An average annual investment of £1 billion will be necessary up to 2065 to protect properties and infrastructure in England from increasing flood damage.
That’s the verdict from the Environment Agency, which has published new evidence to plan for flood and coastal risks in the future, using climate change, population and mapping data to calculate the dangers.
The organisation is investing £2.6 billion in flood and coastal erosion risk management projects between 2015 and 2021, helping to protect 300,000 homes – it is now working out how funding can be best allocated.
It says necessary measures include building and maintaining large-scale engineered defences, natural flood management techniques such as planting trees and slowing the flow of water and property flood resilience for homes.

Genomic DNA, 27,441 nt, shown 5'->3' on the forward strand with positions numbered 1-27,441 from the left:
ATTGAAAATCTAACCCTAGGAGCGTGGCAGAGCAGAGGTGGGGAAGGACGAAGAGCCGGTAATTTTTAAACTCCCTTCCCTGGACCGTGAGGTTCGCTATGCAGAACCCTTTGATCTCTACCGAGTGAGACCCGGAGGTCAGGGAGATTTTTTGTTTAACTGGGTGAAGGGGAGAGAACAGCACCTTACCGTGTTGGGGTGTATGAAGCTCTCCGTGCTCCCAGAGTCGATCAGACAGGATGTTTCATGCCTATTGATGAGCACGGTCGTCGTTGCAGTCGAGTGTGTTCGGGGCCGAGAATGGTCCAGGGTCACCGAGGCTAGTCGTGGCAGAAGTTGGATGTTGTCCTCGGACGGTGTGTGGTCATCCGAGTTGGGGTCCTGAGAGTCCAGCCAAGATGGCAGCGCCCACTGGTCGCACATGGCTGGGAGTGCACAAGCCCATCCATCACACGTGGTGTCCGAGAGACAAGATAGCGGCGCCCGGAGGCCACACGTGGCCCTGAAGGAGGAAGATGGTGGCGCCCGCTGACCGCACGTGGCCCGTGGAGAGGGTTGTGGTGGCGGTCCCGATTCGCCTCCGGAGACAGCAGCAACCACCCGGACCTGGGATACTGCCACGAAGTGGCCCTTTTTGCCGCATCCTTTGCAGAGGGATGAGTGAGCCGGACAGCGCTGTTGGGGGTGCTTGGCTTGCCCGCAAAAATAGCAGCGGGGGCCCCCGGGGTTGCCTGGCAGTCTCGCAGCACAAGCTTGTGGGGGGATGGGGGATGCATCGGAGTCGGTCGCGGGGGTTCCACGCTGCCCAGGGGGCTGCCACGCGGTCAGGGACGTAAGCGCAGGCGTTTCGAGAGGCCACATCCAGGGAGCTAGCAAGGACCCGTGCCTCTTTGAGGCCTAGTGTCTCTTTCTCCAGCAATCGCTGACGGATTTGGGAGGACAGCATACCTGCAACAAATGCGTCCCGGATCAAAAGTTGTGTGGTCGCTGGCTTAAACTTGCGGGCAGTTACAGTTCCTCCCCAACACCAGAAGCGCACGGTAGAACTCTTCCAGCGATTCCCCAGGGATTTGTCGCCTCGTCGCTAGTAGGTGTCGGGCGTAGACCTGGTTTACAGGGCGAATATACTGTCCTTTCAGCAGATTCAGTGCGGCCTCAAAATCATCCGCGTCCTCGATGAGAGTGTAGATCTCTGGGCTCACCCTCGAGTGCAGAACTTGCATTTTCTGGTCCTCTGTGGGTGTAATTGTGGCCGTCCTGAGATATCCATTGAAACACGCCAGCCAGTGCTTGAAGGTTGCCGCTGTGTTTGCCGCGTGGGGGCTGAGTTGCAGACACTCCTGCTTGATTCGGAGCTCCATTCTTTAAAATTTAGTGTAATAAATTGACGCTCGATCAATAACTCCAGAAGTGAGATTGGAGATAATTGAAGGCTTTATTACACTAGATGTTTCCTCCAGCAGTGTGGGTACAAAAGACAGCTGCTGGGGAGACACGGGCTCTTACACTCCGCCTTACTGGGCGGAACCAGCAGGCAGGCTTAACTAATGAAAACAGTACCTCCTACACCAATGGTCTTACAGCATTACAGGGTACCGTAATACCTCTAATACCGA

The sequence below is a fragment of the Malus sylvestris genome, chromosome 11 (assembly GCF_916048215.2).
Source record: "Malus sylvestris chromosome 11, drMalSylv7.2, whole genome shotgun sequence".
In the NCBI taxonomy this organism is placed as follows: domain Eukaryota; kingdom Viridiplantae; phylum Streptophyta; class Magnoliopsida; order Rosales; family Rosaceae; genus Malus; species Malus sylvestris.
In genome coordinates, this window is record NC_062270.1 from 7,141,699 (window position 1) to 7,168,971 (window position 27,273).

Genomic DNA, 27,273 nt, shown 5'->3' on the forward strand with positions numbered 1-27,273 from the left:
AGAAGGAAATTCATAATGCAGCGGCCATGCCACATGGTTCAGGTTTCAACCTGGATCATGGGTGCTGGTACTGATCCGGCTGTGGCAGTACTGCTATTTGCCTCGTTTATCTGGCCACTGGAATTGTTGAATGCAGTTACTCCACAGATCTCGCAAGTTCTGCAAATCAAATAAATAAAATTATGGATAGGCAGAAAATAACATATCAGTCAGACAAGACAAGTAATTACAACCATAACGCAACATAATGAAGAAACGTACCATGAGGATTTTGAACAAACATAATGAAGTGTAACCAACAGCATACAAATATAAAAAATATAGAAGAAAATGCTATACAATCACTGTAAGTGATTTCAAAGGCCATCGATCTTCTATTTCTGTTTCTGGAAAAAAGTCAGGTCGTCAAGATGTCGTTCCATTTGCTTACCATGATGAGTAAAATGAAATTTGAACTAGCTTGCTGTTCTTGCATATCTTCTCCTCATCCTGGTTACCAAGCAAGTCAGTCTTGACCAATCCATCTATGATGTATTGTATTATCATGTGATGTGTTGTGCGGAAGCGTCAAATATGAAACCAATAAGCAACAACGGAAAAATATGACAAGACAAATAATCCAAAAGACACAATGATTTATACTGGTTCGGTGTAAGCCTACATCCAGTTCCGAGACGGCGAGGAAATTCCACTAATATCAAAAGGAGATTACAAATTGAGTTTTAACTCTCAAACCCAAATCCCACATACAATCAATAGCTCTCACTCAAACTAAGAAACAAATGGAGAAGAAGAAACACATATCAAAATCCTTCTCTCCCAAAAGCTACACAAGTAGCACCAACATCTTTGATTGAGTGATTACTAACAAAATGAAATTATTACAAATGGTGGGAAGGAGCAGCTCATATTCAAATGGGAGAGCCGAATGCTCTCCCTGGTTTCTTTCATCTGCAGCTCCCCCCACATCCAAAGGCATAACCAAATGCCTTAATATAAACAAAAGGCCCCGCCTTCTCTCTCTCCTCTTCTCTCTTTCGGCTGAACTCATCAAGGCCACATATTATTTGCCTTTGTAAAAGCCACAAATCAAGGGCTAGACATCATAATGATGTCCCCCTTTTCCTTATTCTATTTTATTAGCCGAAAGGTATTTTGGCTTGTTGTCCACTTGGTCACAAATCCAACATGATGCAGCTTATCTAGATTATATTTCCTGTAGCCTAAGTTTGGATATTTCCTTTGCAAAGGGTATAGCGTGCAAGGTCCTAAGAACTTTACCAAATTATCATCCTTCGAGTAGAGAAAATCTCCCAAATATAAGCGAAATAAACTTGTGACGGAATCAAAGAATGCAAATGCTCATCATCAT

The Environment Agency says the overall benefit-to-cost ratio of the new estimates is nine-to-one, which means for every £1 spent on protecting communities, around £9 in property damages and wider impacts would be avoided.
The organisation stresses it is particularly important to protect transport and utility networks, 41% of which are located in areas which are at risk of flooding.
Julie Foley, Director Flood Strategy at the Environment Agency, said: “This report sets out the level of investment we need to consider over the next 50 years alongside the action we need to take to ensure that communities, businesses and vital infrastructure are resilient to flooding and coastal erosion.
“The scenarios are a key evidence base to inform our Flood and Coastal Erosion Risk Management Strategy, due later this year, and will help government, businesses and the insurance industry plan for the future.”